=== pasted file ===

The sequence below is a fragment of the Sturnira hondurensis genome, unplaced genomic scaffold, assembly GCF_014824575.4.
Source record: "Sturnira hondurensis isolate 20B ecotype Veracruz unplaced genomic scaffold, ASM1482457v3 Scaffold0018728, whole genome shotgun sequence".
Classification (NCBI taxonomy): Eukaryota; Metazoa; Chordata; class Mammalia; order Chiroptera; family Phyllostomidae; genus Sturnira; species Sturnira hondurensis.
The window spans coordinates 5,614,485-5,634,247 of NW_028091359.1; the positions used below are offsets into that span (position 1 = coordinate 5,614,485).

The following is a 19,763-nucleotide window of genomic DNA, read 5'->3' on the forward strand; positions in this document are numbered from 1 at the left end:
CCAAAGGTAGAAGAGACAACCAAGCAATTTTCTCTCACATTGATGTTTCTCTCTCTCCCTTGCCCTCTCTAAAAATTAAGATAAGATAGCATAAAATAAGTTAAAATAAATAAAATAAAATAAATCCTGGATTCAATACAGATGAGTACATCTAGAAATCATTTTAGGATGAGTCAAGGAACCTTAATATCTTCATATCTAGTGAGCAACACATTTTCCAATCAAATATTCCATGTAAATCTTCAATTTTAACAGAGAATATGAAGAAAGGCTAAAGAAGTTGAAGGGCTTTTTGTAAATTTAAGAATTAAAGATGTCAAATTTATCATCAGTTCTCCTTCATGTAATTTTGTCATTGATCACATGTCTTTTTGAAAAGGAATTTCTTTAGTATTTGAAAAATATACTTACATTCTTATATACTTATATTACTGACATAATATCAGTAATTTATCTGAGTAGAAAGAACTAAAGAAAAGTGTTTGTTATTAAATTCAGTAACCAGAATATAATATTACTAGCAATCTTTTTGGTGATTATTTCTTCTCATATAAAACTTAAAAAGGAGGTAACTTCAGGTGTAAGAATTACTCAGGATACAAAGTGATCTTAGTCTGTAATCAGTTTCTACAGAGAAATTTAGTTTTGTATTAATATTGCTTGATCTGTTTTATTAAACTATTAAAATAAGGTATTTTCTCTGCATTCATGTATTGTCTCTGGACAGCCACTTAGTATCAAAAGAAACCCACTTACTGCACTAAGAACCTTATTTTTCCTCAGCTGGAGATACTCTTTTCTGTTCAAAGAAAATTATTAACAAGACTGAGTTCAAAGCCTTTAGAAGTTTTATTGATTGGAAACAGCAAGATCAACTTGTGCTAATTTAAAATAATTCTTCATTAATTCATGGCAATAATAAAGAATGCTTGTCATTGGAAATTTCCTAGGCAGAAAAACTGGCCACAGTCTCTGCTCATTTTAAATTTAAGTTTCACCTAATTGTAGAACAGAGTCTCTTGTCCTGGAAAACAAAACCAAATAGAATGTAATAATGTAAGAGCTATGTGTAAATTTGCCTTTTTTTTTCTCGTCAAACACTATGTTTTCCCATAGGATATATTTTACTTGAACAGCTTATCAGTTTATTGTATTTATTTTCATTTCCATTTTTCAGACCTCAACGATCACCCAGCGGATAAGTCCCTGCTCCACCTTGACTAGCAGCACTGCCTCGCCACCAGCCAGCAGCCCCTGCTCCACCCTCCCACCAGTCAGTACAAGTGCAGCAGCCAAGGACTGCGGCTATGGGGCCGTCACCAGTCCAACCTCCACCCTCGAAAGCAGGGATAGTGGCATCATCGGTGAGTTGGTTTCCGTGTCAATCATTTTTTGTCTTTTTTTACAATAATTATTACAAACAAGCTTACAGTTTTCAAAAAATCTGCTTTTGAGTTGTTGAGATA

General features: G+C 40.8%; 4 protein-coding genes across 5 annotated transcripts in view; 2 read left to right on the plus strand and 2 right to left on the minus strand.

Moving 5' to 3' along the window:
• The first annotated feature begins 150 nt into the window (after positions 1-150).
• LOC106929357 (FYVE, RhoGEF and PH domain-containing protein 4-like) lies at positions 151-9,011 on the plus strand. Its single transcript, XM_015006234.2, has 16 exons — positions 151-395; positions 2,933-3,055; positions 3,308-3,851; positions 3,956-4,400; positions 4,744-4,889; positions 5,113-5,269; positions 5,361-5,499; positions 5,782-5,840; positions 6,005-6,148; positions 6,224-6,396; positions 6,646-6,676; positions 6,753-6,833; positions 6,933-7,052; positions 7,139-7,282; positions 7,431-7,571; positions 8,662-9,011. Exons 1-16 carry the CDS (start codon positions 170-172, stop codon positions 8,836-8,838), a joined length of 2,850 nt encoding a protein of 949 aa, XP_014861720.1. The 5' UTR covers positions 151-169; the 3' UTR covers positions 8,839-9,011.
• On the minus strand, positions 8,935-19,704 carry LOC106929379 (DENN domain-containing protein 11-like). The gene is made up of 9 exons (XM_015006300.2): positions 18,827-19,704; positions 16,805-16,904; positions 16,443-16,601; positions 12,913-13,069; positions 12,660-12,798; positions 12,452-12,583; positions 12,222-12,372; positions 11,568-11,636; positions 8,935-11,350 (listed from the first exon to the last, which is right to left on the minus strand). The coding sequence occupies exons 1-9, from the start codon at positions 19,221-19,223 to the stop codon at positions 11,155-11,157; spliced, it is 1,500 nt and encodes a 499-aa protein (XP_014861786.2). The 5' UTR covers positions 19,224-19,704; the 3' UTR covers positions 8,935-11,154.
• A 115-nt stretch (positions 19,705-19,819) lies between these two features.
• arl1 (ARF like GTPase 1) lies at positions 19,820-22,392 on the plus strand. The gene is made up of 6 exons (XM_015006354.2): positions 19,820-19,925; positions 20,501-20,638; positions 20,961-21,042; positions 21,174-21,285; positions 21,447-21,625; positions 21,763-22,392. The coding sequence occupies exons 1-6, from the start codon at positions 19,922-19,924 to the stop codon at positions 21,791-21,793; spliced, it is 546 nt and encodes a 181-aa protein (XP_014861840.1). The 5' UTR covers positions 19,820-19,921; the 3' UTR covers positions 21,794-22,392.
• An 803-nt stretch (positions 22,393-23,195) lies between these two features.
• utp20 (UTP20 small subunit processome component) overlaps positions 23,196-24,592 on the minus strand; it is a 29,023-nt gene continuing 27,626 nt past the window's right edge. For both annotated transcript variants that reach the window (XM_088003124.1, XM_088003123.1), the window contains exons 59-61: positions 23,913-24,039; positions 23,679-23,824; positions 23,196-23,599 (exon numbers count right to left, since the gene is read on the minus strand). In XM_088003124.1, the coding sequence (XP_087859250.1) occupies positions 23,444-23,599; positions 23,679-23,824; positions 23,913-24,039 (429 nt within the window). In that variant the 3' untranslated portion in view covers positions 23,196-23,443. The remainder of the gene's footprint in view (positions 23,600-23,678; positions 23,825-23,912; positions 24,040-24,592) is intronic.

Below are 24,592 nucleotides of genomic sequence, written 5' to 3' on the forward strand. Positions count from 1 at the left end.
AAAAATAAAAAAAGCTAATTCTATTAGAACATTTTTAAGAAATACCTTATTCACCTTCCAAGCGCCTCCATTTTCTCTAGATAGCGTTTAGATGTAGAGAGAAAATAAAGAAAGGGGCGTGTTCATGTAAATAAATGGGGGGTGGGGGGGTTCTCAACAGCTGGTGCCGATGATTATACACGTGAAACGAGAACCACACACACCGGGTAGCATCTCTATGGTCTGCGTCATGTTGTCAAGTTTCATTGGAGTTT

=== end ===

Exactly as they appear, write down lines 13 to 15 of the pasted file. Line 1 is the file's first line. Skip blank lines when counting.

• arl1 (ARF like GTPase 1) lies at positions 19,820-22,392 on the plus strand. The gene is made up of 6 exons (XM_015006354.2): positions 19,820-19,925; positions 20,501-20,638; positions 20,961-21,042; positions 21,174-21,285; positions 21,447-21,625; positions 21,763-22,392. The coding sequence occupies exons 1-6, from the start codon at positions 19,922-19,924 to the stop codon at positions 21,791-21,793; spliced, it is 546 nt and encodes a 181-aa protein (XP_014861840.1). The 5' UTR covers positions 19,820-19,921; the 3' UTR covers positions 21,794-22,392.
• An 803-nt stretch (positions 22,393-23,195) lies between these two features.
• utp20 (UTP20 small subunit processome component) overlaps positions 23,196-24,592 on the minus strand; it is a 29,023-nt gene continuing 27,626 nt past the window's right edge. For both annotated transcript variants that reach the window (XM_088003124.1, XM_088003123.1), the window contains exons 59-61: positions 23,913-24,039; positions 23,679-23,824; positions 23,196-23,599 (exon numbers count right to left, since the gene is read on the minus strand). In XM_088003124.1, the coding sequence (XP_087859250.1) occupies positions 23,444-23,599; positions 23,679-23,824; positions 23,913-24,039 (429 nt within the window). In that variant the 3' untranslated portion in view covers positions 23,196-23,443. The remainder of the gene's footprint in view (positions 23,600-23,678; positions 23,825-23,912; positions 24,040-24,592) is intronic.